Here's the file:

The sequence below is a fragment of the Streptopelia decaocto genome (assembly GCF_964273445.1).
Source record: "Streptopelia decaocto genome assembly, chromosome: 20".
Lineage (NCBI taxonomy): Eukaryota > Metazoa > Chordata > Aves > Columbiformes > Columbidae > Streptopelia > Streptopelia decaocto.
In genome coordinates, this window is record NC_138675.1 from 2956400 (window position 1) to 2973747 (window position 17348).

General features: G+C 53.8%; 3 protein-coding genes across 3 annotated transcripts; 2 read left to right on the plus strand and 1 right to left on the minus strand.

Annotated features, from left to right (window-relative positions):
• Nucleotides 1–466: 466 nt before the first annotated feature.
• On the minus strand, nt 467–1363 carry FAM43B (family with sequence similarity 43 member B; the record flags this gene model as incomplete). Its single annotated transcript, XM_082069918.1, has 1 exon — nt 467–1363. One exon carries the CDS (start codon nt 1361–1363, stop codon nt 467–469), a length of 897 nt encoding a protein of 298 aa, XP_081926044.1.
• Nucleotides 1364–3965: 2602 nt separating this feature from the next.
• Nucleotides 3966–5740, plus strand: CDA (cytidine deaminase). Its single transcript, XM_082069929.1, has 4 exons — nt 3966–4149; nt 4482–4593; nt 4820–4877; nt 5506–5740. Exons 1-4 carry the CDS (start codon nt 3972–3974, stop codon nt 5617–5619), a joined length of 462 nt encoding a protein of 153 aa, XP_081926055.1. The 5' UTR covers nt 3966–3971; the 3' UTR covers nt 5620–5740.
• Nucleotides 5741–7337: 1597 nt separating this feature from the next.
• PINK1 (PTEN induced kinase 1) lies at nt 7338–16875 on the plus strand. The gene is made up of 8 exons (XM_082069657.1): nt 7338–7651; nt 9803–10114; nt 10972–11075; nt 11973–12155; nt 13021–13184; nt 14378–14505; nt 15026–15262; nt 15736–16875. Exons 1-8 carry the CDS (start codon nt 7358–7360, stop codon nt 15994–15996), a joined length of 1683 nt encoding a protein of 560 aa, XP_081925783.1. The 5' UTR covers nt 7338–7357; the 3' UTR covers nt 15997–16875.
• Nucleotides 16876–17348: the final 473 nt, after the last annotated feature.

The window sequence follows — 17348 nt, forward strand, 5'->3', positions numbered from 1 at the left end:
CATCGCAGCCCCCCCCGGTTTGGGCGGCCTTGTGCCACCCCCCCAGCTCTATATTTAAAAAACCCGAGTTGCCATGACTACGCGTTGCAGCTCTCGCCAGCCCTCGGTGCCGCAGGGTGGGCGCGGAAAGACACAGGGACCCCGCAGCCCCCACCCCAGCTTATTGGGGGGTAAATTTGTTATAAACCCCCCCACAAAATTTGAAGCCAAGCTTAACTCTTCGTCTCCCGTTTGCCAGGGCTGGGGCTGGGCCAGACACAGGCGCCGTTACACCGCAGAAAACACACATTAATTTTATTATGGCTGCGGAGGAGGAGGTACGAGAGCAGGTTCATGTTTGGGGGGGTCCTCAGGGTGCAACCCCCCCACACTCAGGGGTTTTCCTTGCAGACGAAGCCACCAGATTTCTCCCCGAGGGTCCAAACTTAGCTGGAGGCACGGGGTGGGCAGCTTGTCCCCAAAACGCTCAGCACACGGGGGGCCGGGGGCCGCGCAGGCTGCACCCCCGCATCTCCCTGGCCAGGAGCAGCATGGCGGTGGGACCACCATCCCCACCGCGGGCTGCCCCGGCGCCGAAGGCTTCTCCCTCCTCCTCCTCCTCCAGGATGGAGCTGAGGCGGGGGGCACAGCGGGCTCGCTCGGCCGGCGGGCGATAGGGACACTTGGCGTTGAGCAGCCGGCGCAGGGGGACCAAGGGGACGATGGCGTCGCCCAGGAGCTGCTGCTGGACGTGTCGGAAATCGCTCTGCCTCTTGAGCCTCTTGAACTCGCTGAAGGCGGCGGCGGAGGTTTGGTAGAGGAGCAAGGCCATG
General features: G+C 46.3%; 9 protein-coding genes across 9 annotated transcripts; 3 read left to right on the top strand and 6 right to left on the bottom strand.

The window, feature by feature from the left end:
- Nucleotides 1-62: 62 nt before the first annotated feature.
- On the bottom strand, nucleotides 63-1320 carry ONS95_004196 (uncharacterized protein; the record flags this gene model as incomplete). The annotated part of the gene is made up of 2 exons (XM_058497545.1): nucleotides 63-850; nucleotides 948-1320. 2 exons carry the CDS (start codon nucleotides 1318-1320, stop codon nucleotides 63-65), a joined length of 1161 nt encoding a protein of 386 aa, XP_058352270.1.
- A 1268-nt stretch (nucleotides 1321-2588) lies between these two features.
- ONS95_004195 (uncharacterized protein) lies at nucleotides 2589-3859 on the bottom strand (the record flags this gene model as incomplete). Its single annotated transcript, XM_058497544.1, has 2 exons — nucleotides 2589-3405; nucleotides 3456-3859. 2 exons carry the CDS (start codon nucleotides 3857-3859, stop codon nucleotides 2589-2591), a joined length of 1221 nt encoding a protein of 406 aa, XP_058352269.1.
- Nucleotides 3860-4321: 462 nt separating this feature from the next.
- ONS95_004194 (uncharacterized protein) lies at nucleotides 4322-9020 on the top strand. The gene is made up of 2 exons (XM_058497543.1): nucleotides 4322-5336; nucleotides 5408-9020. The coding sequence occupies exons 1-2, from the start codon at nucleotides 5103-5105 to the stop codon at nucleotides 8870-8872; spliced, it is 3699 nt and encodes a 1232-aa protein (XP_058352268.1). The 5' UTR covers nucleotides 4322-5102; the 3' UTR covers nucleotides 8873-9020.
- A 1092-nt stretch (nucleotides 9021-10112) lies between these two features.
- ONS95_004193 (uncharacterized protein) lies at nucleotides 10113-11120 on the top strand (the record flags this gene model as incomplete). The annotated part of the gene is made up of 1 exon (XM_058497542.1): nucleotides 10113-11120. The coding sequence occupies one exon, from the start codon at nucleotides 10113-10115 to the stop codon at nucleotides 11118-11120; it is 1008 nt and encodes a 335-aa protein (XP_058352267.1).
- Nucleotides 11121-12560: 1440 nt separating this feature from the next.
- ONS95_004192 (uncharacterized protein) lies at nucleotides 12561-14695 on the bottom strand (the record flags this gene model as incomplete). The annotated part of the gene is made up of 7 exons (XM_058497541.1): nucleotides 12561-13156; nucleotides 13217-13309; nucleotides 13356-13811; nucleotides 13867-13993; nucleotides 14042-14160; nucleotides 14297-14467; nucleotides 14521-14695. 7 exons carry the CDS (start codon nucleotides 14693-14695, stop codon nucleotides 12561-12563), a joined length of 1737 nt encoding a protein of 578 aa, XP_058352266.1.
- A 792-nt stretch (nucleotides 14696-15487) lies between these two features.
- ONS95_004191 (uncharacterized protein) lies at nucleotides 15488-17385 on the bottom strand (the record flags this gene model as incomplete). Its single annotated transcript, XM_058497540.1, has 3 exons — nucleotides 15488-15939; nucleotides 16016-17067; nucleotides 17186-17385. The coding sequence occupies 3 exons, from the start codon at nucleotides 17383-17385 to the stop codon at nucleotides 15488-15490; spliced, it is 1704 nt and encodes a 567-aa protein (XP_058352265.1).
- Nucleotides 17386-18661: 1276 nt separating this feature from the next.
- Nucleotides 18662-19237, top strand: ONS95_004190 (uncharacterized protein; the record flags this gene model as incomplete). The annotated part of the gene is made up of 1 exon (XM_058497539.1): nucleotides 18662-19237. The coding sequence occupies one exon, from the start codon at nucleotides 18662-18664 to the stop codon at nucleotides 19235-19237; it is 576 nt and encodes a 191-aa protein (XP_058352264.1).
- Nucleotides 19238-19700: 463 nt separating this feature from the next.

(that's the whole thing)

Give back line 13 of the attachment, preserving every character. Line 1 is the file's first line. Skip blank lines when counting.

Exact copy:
• Nucleotides 16876–17348: the final 473 nt, after the last annotated feature.